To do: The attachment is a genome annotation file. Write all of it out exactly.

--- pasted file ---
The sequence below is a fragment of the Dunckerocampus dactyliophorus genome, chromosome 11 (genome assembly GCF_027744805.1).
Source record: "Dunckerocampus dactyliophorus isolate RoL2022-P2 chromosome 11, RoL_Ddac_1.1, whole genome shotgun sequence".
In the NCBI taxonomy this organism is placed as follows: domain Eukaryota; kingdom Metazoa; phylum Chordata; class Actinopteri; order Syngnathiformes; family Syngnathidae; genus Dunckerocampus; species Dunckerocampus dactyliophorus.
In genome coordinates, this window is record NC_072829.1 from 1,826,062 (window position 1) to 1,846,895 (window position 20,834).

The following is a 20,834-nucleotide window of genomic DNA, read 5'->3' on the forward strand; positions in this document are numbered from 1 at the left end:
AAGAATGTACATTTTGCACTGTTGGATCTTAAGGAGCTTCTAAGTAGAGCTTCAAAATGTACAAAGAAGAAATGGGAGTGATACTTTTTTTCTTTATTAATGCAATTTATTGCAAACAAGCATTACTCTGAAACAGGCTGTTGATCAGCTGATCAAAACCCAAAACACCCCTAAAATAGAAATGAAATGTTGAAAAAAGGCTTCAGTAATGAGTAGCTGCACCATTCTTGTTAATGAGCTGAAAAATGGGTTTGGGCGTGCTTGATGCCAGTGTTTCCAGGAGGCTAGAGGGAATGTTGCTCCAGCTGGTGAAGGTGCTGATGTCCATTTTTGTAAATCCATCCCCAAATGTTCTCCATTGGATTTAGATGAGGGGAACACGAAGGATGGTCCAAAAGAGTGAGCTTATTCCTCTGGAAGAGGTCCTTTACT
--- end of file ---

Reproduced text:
The sequence below is a fragment of the Dunckerocampus dactyliophorus genome, chromosome 11 (genome assembly GCF_027744805.1).
Source record: "Dunckerocampus dactyliophorus isolate RoL2022-P2 chromosome 11, RoL_Ddac_1.1, whole genome shotgun sequence".
In the NCBI taxonomy this organism is placed as follows: domain Eukaryota; kingdom Metazoa; phylum Chordata; class Actinopteri; order Syngnathiformes; family Syngnathidae; genus Dunckerocampus; species Dunckerocampus dactyliophorus.
In genome coordinates, this window is record NC_072829.1 from 1,826,062 (window position 1) to 1,846,895 (window position 20,834).

The following is a 20,834-nucleotide window of genomic DNA, read 5'->3' on the forward strand; positions in this document are numbered from 1 at the left end:
AAGAATGTACATTTTGCACTGTTGGATCTTAAGGAGCTTCTAAGTAGAGCTTCAAAATGTACAAAGAAGAAATGGGAGTGATACTTTTTTTCTTTATTAATGCAATTTATTGCAAACAAGCATTACTCTGAAACAGGCTGTTGATCAGCTGATCAAAACCCAAAACACCCCTAAAATAGAAATGAAATGTTGAAAAAAGGCTTCAGTAATGAGTAGCTGCACCATTCTTGTTAATGAGCTGAAAAATGGGTTTGGGCGTGCTTGATGCCAGTGTTTCCAGGAGGCTAGAGGGAATGTTGCTCCAGCTGGTGAAGGTGCTGATGTCCATTTTTGTAAATCCATCCCCAAATGTTCTCCATTGGATTTAGATGAGGGGAACACGAAGGATGGTCCAAAAGAGTGAGCTTATTCCTCTGGAAGAGGTCCTTTACT